But a heck-of-a-lot of Christians in this country have been taught premillenial dispensationalism. Seven of the Left Behind books have reached “number one” on the New York Times Best Sellers list, which gives you a good idea of how popular the theory is. I’d be willing to bet that the vast majority of television and radio preachers teach the theory- a theory which simply doesn’t hold up under any serious program of reading and interpreting the bible. But why, you might ask, does it matter?

Is this not an issue on which we should just agree to disagree? I don’t agree, for example, with the Presbyterians on how many sacraments there are or with the Roman Catholics on papal infallibility. These issues seem more important or at least more relevant, yet I don’t get really exercised about their points of view, at least in my preaching.

First, I think theological positions like that have a basis in at least some ways of faithfully interpreting Scripture and Church Tradition. One can have civil, theologically informed debates over those issues. Maybe it’s some unexamined prejudice on my part, but I just don’t see the same conversation being possible with the issue in question. It’s almost like fundamentalist eschatology uses a language which isn’t intelligible to me, like I’m speaking in English and they’re speaking Mandarin, and neither of us even has a phrase book.

The other reason is that I honestly believe that premillenial dispensationalism produces a dangerous worldview. This is not a polite or absolutely inclusive thing to say, and I beg your pardon for that, but I believe this to be both true and deadly serious. The idea that one smart or lucky enough to be a believer should be spared difficulty while the nonbelievers deserve tribulation leads one to one of two equally dangerous conclusions- either we should stop caring about the plight of those whose creed is different from our own because God ordained them to suffer or else our only responsibility in this world is to rack up converts, put notches in our belts for the souls we (not God) have saved. I’ve not read the Left Behind books, but I have read exerpts of some of the nasty bits as well as interviews with the authors, and the tortures they describe being inflicted on nonbelievers(by Jesus himself, no less) is nothing short of despicable. It reminds one of the genre of film which includes the Saw movies (which just released its tenth film) in which one is meant to get a kick out of horrible violence being inflicted on people. It dehumanizes “the other”, making the most depraved, wicked sort of hatred not only palatable but fun. It is not hyperbole to say that this sort of “entertainment” harms ones soul, and when one doesn’t believe it’s entirely fictitious it can eventually make one vicious.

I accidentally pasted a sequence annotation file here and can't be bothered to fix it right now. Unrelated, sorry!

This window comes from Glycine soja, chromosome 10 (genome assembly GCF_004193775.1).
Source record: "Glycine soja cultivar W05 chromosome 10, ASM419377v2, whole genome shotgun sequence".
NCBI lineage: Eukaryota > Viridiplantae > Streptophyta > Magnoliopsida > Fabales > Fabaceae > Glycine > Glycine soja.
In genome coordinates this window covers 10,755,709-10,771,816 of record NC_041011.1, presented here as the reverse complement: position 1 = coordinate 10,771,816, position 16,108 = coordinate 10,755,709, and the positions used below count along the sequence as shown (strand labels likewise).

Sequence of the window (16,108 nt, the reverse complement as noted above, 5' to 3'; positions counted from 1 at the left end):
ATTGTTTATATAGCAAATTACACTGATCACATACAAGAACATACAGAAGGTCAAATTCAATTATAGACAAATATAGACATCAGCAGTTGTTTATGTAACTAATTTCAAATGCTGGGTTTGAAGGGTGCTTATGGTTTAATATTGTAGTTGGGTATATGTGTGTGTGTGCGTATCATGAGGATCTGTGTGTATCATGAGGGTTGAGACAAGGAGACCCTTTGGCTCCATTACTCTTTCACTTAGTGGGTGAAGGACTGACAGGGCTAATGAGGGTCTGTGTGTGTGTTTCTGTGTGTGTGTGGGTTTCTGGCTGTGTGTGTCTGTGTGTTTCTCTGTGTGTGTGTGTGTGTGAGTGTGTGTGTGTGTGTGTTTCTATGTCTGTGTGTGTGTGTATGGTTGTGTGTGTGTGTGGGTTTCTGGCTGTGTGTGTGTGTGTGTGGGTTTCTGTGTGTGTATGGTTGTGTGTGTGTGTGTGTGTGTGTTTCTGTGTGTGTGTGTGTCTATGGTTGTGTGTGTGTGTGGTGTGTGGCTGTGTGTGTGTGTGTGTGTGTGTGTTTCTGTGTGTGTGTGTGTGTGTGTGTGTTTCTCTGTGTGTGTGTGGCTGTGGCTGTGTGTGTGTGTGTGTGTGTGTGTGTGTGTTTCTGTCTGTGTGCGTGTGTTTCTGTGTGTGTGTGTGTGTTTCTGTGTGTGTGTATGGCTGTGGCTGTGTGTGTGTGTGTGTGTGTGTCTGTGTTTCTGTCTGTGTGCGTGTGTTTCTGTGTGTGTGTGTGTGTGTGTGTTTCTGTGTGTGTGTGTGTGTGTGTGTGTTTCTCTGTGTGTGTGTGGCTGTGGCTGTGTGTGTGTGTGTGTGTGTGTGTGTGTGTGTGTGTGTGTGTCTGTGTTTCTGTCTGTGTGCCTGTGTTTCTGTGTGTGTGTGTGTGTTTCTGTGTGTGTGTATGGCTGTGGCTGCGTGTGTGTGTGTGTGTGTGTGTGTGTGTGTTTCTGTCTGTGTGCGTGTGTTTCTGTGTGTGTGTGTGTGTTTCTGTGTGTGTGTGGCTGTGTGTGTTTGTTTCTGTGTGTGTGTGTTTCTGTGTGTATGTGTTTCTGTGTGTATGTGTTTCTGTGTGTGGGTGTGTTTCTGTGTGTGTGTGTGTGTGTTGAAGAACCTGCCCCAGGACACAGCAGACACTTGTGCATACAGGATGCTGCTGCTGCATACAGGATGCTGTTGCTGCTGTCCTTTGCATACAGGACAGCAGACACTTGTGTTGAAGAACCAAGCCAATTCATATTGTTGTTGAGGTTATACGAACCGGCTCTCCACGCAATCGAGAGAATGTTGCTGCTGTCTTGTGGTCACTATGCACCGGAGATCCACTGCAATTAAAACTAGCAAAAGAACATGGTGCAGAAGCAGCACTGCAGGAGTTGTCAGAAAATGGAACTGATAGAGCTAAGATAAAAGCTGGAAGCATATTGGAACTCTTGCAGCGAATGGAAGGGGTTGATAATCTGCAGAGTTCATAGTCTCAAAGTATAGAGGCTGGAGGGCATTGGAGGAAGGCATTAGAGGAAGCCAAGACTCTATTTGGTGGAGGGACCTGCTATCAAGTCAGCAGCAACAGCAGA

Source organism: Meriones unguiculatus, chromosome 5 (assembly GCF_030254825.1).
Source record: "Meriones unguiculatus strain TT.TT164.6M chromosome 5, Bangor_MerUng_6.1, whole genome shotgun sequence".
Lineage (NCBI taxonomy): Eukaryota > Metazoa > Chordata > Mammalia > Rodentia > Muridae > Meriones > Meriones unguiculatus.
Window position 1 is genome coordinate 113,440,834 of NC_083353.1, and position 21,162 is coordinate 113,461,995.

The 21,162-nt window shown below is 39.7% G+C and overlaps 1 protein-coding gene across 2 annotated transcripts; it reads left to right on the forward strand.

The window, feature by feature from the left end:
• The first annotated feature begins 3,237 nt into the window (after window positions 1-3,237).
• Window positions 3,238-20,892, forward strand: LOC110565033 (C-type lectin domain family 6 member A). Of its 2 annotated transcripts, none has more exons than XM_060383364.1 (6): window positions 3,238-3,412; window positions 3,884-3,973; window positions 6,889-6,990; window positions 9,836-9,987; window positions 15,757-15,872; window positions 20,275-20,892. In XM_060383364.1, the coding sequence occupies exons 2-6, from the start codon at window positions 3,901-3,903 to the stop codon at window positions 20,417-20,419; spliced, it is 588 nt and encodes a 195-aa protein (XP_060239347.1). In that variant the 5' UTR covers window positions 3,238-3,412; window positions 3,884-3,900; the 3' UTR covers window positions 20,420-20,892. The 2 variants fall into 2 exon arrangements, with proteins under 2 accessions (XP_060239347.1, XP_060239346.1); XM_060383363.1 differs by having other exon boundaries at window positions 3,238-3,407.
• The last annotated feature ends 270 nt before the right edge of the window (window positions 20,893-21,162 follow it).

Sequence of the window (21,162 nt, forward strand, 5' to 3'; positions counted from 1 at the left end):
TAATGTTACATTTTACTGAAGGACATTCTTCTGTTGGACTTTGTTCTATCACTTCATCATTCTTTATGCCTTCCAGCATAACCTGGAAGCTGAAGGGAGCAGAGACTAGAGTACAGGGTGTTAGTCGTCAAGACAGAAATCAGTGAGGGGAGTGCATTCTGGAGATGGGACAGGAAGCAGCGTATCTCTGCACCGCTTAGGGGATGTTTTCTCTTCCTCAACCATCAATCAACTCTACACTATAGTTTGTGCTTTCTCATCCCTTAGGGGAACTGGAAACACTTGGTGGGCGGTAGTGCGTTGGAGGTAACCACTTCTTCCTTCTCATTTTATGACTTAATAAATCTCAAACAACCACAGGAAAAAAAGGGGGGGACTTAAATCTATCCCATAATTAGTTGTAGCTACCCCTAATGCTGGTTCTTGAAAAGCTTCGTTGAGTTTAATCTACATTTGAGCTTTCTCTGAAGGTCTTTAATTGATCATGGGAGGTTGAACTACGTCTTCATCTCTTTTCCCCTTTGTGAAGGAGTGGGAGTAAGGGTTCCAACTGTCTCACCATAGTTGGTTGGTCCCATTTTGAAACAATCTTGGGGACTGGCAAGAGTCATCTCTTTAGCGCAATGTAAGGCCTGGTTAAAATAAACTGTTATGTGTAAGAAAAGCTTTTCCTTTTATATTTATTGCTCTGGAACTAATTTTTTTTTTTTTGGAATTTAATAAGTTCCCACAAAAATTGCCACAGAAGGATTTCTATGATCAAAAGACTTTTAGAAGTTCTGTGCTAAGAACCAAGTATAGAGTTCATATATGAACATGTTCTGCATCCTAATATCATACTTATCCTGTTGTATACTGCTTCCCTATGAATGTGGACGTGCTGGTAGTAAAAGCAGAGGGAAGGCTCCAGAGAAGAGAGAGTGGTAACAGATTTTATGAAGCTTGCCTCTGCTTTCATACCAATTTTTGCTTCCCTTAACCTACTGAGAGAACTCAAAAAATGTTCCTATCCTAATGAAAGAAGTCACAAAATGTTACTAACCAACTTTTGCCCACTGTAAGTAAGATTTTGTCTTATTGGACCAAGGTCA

The most terrifying thing to me, as I suggested earlier, is that there are people who completely buy in to this theory and believe the State Department should making decisions based on it. I imagine there are people here who agree with me on certain matters of our country’s foreign policy and those who don’t. That’s perfectly fine. Reasonable people can disagree. It scares me witless, though, to think that there are some people with a lot of pull with regard to our policy in the Middle East who honest-to-God believe that the modern state of Israel has something to do with Jesus’ second-coming.

I’m sure there are some here who disagree with me with regard to education and energy and environmental policy. That’s fine, too. Reasonable people can disagree. It horrifies me, though, that there are people deciding what textbooks our children read who don’t believe in science and that there are lawmakers and bureaucrats who believe that the world is going to end anyway, Jesus is going to give us a thousand-year-long do-over, so our planet is more-or-less expendable.

So, what do we do? I believe it is time for reasonable Christians to start talking about eschatology again. We’ve been reticent to do so and have ceded that topic to a very vocal minority. It’s time for us to say that Jesus is coming again, but not to torture heathens. He’s coming to breathe new life where death reigns. It’s time to admit that we’ve made a hash of things, but we don’t get a millenial do-over so we’d better start being more virtuous and responsible and loving here and now. It’s time to start preaching the Resurrection again, because that message is a whole lot more compelling than anything a fundamentalist post-apocalyptic horror story can come up with.

+In the name of the Father and of the Son and of the Holy Spirit. Amen.